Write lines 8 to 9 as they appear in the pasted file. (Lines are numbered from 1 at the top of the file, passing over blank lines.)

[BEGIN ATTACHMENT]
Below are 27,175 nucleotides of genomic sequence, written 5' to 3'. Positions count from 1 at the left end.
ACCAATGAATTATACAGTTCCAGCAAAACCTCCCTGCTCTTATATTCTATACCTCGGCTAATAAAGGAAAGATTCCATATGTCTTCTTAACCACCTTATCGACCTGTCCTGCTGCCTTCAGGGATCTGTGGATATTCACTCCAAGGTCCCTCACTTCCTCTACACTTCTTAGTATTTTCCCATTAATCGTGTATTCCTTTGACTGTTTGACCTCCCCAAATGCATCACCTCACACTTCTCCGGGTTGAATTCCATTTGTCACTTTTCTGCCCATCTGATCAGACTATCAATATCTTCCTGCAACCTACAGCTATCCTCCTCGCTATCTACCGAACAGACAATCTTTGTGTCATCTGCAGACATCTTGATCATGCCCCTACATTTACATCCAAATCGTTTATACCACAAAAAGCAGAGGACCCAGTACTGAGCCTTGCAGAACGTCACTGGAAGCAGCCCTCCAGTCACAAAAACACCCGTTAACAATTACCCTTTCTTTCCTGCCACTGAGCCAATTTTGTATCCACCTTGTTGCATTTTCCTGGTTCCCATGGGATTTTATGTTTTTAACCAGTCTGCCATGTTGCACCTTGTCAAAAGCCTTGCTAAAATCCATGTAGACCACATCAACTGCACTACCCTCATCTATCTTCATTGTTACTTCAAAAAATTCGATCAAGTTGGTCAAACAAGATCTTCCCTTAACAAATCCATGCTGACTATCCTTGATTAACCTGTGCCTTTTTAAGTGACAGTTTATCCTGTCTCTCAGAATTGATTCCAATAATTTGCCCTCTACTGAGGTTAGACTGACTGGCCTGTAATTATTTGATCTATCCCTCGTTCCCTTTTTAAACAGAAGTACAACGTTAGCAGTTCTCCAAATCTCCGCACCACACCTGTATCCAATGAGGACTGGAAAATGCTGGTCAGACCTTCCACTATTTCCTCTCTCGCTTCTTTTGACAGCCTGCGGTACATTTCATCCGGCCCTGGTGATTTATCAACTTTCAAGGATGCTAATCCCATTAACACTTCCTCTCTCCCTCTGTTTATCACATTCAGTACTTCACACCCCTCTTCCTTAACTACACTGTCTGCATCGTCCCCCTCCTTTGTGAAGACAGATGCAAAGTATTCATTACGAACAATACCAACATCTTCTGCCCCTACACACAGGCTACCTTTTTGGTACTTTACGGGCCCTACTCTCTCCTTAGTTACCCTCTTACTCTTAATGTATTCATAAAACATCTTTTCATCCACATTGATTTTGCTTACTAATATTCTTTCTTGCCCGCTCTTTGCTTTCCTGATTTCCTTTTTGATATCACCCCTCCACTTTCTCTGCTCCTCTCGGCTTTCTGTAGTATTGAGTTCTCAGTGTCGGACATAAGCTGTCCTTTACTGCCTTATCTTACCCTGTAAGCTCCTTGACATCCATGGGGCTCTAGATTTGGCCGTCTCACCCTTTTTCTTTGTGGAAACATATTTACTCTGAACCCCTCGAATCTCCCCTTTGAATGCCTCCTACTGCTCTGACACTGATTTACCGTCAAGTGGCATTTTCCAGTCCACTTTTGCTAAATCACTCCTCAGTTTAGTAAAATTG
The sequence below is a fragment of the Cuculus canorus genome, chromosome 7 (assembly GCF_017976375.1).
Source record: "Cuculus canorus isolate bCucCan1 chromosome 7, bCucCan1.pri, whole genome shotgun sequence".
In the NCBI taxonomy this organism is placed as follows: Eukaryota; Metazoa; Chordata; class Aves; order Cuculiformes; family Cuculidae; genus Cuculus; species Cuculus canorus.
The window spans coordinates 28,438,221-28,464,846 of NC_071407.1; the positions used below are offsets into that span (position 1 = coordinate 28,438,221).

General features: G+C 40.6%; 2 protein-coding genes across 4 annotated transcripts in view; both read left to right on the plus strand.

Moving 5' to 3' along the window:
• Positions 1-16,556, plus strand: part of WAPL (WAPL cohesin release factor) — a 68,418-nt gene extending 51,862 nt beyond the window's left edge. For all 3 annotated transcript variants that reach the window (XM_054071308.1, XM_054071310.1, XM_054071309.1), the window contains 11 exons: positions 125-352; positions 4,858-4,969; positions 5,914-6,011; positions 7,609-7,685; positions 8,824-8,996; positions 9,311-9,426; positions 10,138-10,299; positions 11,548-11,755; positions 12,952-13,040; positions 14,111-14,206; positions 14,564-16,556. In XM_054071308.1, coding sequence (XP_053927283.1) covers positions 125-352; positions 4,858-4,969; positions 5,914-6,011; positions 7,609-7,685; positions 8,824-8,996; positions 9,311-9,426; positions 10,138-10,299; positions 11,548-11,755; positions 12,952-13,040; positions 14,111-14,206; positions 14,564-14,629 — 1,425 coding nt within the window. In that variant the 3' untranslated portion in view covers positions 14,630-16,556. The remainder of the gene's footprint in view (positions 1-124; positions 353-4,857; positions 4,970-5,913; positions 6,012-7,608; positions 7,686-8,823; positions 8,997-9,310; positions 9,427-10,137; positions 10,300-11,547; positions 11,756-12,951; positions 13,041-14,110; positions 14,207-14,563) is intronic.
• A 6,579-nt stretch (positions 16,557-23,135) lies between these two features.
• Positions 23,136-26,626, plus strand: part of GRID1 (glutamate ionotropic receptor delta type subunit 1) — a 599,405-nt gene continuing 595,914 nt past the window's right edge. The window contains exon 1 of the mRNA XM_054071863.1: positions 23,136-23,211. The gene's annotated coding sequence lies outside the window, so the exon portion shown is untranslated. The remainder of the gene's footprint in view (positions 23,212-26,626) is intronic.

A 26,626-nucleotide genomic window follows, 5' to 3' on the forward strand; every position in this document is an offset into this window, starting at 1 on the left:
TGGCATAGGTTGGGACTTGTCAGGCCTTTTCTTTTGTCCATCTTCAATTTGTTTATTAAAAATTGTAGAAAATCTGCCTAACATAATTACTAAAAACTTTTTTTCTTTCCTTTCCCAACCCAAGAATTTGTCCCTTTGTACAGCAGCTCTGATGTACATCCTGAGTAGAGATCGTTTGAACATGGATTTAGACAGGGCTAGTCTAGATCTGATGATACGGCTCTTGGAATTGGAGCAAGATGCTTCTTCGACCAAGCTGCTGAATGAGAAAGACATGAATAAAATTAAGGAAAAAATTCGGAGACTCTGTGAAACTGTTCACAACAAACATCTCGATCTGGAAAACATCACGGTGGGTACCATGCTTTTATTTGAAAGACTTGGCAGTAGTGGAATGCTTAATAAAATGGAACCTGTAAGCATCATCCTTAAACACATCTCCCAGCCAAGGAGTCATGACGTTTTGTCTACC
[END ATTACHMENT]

Moving 5' to 3' along the window:
• Positions 1-16,556, plus strand: part of WAPL (WAPL cohesin release factor) — a 68,418-nt gene extending 51,862 nt beyond the window's left edge. For all 3 annotated transcript variants that reach the window (XM_054071308.1, XM_054071310.1, XM_054071309.1), the window contains 11 exons: positions 125-352; positions 4,858-4,969; positions 5,914-6,011; positions 7,609-7,685; positions 8,824-8,996; positions 9,311-9,426; positions 10,138-10,299; positions 11,548-11,755; positions 12,952-13,040; positions 14,111-14,206; positions 14,564-16,556. In XM_054071308.1, coding sequence (XP_053927283.1) covers positions 125-352; positions 4,858-4,969; positions 5,914-6,011; positions 7,609-7,685; positions 8,824-8,996; positions 9,311-9,426; positions 10,138-10,299; positions 11,548-11,755; positions 12,952-13,040; positions 14,111-14,206; positions 14,564-14,629 — 1,425 coding nt within the window. In that variant the 3' untranslated portion in view covers positions 14,630-16,556. The remainder of the gene's footprint in view (positions 1-124; positions 353-4,857; positions 4,970-5,913; positions 6,012-7,608; positions 7,686-8,823; positions 8,997-9,310; positions 9,427-10,137; positions 10,300-11,547; positions 11,756-12,951; positions 13,041-14,110; positions 14,207-14,563) is intronic.